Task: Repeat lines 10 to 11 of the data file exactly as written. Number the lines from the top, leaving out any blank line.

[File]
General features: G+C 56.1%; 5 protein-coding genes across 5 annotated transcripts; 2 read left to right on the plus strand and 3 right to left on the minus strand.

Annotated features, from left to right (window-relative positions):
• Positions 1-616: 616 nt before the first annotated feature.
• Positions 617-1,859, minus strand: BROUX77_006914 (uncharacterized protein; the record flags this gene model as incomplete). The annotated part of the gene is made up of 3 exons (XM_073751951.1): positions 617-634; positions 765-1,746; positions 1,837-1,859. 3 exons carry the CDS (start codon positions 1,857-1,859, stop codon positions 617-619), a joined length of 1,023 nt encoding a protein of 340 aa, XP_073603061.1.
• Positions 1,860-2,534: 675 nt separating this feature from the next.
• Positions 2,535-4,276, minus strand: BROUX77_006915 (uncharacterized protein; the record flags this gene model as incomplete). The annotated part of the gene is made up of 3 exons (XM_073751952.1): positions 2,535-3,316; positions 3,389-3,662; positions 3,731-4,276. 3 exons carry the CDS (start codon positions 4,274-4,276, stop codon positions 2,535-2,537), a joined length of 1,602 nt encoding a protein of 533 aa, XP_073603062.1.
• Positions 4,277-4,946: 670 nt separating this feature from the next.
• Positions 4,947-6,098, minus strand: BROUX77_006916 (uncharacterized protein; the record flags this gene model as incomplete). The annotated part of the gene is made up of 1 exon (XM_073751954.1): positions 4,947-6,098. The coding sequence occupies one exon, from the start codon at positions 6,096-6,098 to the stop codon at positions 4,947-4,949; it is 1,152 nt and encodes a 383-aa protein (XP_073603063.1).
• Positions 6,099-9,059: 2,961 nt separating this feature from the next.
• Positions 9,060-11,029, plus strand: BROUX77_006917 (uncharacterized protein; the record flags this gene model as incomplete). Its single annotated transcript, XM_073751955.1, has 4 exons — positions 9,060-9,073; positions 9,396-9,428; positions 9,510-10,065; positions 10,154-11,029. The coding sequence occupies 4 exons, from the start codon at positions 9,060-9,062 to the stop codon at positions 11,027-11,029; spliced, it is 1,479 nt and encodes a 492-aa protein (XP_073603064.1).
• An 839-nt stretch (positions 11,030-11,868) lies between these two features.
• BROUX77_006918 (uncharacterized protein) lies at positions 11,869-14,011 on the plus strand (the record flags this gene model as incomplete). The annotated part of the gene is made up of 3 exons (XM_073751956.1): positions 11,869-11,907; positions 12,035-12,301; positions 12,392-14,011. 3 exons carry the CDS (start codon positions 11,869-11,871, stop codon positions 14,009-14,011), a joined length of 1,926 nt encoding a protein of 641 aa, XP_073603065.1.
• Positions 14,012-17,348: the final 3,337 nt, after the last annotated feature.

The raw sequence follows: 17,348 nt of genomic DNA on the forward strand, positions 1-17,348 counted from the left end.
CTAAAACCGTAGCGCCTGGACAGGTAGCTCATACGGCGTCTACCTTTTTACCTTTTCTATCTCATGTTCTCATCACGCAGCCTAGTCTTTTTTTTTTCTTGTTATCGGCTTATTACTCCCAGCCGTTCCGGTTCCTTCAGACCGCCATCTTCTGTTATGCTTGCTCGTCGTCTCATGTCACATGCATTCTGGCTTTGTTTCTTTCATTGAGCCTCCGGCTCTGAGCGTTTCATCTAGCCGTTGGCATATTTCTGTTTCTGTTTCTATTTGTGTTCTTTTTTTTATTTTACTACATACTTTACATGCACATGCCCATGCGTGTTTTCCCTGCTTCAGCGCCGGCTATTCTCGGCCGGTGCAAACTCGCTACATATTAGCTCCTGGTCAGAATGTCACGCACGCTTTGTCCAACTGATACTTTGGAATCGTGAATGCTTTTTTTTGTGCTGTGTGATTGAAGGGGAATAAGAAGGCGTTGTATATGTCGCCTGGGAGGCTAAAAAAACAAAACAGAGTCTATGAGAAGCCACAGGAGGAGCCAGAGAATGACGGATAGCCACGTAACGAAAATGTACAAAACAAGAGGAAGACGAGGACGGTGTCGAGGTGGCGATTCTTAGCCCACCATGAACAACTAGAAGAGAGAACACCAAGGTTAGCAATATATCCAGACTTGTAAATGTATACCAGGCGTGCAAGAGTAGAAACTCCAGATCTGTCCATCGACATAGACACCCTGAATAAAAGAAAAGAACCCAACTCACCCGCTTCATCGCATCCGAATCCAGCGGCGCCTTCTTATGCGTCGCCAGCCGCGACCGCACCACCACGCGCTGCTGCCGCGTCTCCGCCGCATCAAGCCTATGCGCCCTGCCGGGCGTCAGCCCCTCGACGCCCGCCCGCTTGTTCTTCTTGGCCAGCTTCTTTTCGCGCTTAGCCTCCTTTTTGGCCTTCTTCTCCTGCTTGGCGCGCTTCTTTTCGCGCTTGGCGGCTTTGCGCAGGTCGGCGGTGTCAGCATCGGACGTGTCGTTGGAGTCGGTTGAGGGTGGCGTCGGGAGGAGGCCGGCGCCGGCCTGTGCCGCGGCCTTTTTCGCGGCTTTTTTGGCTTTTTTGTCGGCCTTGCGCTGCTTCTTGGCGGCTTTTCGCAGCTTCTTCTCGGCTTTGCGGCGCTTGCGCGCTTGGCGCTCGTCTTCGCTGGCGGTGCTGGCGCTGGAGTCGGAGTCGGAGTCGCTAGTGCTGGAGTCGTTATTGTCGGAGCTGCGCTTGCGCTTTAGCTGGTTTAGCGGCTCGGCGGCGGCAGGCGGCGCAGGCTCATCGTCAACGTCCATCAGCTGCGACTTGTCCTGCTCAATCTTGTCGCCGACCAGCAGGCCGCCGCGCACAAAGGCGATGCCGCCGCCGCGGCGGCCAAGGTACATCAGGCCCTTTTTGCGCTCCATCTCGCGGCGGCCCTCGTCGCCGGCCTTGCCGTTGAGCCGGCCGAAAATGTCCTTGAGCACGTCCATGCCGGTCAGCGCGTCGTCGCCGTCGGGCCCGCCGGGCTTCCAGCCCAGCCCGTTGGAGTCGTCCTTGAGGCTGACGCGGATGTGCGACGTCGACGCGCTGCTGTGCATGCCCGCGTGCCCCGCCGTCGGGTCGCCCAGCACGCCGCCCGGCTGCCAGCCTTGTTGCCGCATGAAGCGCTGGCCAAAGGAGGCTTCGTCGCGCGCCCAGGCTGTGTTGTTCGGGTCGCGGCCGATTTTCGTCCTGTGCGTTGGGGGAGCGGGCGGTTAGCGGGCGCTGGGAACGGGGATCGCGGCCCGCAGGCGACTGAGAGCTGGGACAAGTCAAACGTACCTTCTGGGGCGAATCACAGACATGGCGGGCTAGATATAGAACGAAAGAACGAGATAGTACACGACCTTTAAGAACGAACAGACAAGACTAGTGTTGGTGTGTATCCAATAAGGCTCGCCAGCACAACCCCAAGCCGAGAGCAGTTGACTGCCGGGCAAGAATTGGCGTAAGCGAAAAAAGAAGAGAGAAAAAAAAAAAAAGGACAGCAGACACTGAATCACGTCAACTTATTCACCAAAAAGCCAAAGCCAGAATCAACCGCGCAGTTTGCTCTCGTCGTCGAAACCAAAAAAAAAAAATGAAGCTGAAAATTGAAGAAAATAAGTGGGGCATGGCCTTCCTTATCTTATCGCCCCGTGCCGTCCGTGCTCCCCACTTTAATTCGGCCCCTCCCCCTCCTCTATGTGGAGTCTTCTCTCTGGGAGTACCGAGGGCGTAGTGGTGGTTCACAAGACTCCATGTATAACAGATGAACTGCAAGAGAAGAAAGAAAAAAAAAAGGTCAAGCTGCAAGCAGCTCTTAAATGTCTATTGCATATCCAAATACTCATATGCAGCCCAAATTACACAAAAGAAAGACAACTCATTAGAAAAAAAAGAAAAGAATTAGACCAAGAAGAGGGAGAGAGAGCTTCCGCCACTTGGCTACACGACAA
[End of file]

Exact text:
• Positions 9,060-11,029, plus strand: BROUX77_006917 (uncharacterized protein; the record flags this gene model as incomplete). Its single annotated transcript, XM_073751955.1, has 4 exons — positions 9,060-9,073; positions 9,396-9,428; positions 9,510-10,065; positions 10,154-11,029. The coding sequence occupies 4 exons, from the start codon at positions 9,060-9,062 to the stop codon at positions 11,027-11,029; spliced, it is 1,479 nt and encodes a 492-aa protein (XP_073603064.1).
• An 839-nt stretch (positions 11,030-11,868) lies between these two features.